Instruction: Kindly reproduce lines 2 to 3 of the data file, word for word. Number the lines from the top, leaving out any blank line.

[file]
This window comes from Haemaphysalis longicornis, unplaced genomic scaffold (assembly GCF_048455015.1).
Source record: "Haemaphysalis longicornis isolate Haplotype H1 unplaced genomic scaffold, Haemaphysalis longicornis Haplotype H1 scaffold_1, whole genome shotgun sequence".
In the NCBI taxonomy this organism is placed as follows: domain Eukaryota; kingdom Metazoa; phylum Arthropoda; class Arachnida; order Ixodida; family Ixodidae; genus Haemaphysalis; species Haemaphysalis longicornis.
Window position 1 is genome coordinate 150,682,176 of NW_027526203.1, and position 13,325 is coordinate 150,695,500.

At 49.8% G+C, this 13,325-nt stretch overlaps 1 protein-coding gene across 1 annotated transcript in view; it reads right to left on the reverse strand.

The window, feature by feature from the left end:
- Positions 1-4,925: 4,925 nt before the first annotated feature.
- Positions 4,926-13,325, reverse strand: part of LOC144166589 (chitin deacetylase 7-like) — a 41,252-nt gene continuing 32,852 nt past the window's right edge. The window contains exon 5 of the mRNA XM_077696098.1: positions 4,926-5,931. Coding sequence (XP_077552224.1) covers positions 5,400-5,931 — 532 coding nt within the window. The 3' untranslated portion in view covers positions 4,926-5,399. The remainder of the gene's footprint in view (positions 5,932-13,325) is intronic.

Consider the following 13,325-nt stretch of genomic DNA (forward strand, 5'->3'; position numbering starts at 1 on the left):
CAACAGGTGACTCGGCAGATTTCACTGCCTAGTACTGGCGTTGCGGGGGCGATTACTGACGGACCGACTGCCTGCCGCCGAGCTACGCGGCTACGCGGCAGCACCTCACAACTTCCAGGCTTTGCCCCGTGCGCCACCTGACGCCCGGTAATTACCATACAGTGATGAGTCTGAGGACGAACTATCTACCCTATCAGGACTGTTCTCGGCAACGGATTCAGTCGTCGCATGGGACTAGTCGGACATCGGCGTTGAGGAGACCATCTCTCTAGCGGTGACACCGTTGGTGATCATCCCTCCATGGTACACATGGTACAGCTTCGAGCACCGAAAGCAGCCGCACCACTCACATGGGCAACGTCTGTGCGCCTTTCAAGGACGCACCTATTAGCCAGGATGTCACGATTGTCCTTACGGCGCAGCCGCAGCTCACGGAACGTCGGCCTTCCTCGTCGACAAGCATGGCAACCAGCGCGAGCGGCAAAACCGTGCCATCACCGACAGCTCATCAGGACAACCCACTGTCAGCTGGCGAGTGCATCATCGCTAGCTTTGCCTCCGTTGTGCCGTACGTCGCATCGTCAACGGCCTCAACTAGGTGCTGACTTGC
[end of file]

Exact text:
Source record: "Haemaphysalis longicornis isolate Haplotype H1 unplaced genomic scaffold, Haemaphysalis longicornis Haplotype H1 scaffold_1, whole genome shotgun sequence".
In the NCBI taxonomy this organism is placed as follows: domain Eukaryota; kingdom Metazoa; phylum Arthropoda; class Arachnida; order Ixodida; family Ixodidae; genus Haemaphysalis; species Haemaphysalis longicornis.